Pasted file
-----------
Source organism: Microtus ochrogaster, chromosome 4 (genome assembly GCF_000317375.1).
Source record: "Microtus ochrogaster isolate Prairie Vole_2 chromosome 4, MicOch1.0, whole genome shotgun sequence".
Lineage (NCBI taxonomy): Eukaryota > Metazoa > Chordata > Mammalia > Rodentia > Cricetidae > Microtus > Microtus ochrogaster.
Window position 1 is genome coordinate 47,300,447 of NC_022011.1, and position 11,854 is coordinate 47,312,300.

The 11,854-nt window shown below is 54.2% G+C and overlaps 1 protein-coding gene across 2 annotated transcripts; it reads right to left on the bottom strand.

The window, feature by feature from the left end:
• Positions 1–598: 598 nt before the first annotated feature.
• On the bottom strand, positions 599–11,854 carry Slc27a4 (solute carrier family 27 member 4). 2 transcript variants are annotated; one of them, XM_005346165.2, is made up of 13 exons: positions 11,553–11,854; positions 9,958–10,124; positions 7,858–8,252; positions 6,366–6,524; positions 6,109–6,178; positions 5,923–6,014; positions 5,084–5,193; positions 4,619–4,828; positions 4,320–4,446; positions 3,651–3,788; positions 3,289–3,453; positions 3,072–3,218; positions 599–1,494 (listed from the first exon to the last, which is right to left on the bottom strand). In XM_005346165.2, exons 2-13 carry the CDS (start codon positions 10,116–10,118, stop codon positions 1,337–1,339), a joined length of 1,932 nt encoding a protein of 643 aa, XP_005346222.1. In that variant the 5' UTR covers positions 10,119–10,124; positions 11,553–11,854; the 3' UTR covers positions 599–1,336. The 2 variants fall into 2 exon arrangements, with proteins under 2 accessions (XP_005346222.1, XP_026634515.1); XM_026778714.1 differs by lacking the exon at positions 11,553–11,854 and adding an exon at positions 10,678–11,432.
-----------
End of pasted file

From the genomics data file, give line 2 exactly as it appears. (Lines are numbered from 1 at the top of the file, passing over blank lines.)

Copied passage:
Source record: "Microtus ochrogaster isolate Prairie Vole_2 chromosome 4, MicOch1.0, whole genome shotgun sequence".